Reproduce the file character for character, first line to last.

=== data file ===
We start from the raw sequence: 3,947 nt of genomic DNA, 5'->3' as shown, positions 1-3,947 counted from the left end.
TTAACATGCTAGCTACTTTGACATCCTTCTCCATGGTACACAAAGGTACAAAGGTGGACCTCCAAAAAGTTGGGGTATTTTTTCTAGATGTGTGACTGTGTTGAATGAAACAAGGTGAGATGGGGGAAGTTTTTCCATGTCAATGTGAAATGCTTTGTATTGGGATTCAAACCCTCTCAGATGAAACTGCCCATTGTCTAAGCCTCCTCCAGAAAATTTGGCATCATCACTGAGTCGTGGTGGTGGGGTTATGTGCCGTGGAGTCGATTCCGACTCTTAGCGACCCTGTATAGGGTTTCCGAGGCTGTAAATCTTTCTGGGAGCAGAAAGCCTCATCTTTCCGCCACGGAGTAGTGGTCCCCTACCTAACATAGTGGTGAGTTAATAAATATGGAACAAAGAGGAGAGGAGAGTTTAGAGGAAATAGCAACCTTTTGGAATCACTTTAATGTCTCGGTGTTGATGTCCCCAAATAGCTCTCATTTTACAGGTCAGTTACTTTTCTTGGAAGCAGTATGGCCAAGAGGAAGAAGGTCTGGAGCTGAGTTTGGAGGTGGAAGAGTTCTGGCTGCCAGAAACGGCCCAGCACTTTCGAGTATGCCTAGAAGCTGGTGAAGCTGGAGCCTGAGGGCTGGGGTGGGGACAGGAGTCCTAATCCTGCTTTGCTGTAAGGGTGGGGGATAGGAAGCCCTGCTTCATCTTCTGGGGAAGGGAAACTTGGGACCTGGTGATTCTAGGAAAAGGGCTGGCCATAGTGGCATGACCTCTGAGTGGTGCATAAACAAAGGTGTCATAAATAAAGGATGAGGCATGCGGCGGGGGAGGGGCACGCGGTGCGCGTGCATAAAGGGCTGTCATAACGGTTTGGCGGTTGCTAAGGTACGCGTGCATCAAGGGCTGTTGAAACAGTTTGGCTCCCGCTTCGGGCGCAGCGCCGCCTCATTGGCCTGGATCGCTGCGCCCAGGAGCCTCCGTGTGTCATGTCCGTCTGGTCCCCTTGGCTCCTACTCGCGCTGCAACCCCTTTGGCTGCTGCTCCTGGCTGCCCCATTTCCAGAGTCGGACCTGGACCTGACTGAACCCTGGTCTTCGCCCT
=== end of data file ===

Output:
We start from the raw sequence: 3,947 nt of genomic DNA, 5'->3' as shown, positions 1-3,947 counted from the left end.
TTAACATGCTAGCTACTTTGACATCCTTCTCCATGGTACACAAAGGTACAAAGGTGGACCTCCAAAAAGTTGGGGTATTTTTTCTAGATGTGTGACTGTGTTGAATGAAACAAGGTGAGATGGGGGAAGTTTTTCCATGTCAATGTGAAATGCTTTGTATTGGGATTCAAACCCTCTCAGATGAAACTGCCCATTGTCTAAGCCTCCTCCAGAAAATTTGGCATCATCACTGAGTCGTGGTGGTGGGGTTATGTGCCGTGGAGTCGATTCCGACTCTTAGCGACCCTGTATAGGGTTTCCGAGGCTGTAAATCTTTCTGGGAGCAGAAAGCCTCATCTTTCCGCCACGGAGTAGTGGTCCCCTACCTAACATAGTGGTGAGTTAATAAATATGGAACAAAGAGGAGAGGAGAGTTTAGAGGAAATAGCAACCTTTTGGAATCACTTTAATGTCTCGGTGTTGATGTCCCCAAATAGCTCTCATTTTACAGGTCAGTTACTTTTCTTGGAAGCAGTATGGCCAAGAGGAAGAAGGTCTGGAGCTGAGTTTGGAGGTGGAAGAGTTCTGGCTGCCAGAAACGGCCCAGCACTTTCGAGTATGCCTAGAAGCTGGTGAAGCTGGAGCCTGAGGGCTGGGGTGGGGACAGGAGTCCTAATCCTGCTTTGCTGTAAGGGTGGGGGATAGGAAGCCCTGCTTCATCTTCTGGGGAAGGGAAACTTGGGACCTGGTGATTCTAGGAAAAGGGCTGGCCATAGTGGCATGACCTCTGAGTGGTGCATAAACAAAGGTGTCATAAATAAAGGATGAGGCATGCGGCGGGGGAGGGGCACGCGGTGCGCGTGCATAAAGGGCTGTCATAACGGTTTGGCGGTTGCTAAGGTACGCGTGCATCAAGGGCTGTTGAAACAGTTTGGCTCCCGCTTCGGGCGCAGCGCCGCCTCATTGGCCTGGATCGCTGCGCCCAGGAGCCTCCGTGTGTCATGTCCGTCTGGTCCCCTTGGCTCCTACTCGCGCTGCAACCCCTTTGGCTGCTGCTCCTGGCTGCCCCATTTCCAGAGTCGGACCTGGACCTGACTGAACCCTGGTCTTCGCCCT